Journal of the House of Commons: Volume 6, 1648-1651. Originally published by His Majesty's Stationery Office, London, 1802.
This free content was digitised by double rekeying. All rights reserved.
In this section
- Die Veneris, 10 Augusti, 1649.
Die Veneris, 10 Augusti, 1649.
ORDERED, That the Letters from the Lord Lieutenant of Ireland be taken into Consideration on Wednesday next.
Dean and Chapters Lands.
Ordered, That Colonel Willoughbie's Business, touching Doubling on Dean and Chapters Lands, be taken into Consideration on Tuesday next.
Sir A. Loftus.
Ordered, That Sir John Danvers do make the Report concerning Sir Adam Loftus, on Tuesday next.
Ordered, That the Lord Grey do report the Business touching the Admiralty, in the Cinque Ports, on Wednesday next.
Serjeant at Arms Servants.
Ordered, That the Petition of the Officers and Servants to the Serjeant at Arms attending this House be read on Thursday next.
North Wales Delinquents.
Colonel Jones reports Amendments to the Act for Compositions of Delinquents in North Wales: Which were this Day read the First and Second time; and, upon the Question, assented unto.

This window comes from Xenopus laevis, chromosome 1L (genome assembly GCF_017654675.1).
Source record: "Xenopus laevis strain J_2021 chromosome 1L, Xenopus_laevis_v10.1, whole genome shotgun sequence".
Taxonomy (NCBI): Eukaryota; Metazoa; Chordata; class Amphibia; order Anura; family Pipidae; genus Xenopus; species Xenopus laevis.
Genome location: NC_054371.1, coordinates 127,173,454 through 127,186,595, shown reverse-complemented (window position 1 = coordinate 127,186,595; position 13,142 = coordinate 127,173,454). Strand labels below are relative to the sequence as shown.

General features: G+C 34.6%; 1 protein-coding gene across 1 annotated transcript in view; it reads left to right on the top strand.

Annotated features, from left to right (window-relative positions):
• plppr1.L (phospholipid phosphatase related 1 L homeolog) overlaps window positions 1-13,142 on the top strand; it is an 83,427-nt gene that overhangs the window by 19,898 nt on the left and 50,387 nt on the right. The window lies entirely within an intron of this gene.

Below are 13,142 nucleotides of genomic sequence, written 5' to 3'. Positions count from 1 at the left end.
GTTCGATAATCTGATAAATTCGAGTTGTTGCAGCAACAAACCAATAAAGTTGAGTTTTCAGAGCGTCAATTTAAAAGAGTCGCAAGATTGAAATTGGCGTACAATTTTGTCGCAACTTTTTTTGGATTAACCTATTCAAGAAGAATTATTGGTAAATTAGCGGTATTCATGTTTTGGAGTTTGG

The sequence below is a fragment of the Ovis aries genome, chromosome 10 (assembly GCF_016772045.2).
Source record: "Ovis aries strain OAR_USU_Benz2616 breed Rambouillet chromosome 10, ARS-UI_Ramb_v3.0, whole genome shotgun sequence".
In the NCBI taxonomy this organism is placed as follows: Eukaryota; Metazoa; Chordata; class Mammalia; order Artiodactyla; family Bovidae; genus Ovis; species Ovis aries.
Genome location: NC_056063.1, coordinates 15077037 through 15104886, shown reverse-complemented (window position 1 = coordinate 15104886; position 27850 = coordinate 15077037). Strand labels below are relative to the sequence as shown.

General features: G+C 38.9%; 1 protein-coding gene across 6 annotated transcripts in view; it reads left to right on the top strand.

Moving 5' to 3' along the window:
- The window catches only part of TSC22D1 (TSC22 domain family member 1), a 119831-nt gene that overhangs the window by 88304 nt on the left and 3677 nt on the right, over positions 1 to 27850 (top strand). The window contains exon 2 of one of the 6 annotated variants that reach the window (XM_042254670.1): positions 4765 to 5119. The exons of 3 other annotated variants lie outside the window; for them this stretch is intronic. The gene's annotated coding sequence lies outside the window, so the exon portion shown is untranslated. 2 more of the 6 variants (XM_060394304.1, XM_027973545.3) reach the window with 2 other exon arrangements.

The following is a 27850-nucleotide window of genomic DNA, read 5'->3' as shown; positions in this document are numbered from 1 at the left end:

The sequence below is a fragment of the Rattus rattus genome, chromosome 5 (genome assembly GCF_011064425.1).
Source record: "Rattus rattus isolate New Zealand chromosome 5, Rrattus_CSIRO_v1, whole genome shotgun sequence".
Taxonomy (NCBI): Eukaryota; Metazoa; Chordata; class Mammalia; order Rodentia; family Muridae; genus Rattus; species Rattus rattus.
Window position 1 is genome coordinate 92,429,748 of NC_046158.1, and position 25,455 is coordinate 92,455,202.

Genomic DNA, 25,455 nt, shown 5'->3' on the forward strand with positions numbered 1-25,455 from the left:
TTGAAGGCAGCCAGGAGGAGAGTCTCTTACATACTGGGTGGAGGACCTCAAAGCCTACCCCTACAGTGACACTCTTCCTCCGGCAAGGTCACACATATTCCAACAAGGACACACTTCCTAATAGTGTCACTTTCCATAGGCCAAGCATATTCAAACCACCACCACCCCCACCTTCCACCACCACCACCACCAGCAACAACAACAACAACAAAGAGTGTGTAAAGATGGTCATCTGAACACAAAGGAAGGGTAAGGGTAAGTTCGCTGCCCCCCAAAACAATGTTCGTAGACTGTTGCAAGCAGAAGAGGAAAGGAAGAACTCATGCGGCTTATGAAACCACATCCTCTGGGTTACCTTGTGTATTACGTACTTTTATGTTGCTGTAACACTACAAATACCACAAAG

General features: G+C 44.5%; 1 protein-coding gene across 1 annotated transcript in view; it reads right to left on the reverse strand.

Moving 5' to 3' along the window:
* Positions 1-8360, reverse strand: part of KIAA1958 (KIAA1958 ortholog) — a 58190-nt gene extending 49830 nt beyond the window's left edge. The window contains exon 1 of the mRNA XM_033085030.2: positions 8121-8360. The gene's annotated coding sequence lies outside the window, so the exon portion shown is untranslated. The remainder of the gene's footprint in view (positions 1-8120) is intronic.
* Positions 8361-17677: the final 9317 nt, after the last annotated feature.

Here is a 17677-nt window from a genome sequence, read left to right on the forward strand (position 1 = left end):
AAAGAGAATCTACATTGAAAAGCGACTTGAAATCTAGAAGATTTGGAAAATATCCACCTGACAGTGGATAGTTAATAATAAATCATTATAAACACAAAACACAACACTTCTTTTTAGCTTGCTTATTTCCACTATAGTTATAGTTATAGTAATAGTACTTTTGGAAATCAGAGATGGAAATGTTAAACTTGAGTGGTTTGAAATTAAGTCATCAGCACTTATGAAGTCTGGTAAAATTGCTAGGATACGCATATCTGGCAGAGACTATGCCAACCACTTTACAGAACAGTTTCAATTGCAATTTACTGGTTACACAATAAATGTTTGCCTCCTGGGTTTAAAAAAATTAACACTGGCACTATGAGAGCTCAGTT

A Proviso was tendered to this Act, That the said Act extend not to discharge John Williams, Doctor in Divinity, late Archbishop of York, of his Delinquency in the last Insurrection in the Isle of Anglesey: Which was this Day read; and laid aside.
The said Act so amended being put to the Question, passed; and ordered to be forthwith printed and published.
Ordered, That it be referred to the Committee at Worcester House, to state Major General Mitton's Accompts; and report, the same to the House; that, if it shall appear any thing remaineth due to the said Major General Mitton, upon his Accompts, the House may give such Directions for Payment of the same, out of the Monies raised by the Compositions of the Delinquents in North Wales, as the House shall think fit.
Mr. Scott reports from the Council of State, a Letter and Paper concerning a Cessation made by Colonel Munck, with General Owen Rowe Mac Art Oneale; sent to the Lord Lieutenant of Ireland by Colonel Munck; and were, by the Lord Lieutenant, brought and delivered to the Council; and by them taken into Consideration: And that the whole Business was then disapproved by the Council: And the Council hath declared unto Colonel Munck, That they neither did, nor do, approve of what he hath done therein; and ordered, That both the aforesaid Letter and Papers, and also the Reasons now exhibited to the Council, by Colonel Munck, for his making the said Cessation, should be reported to the House.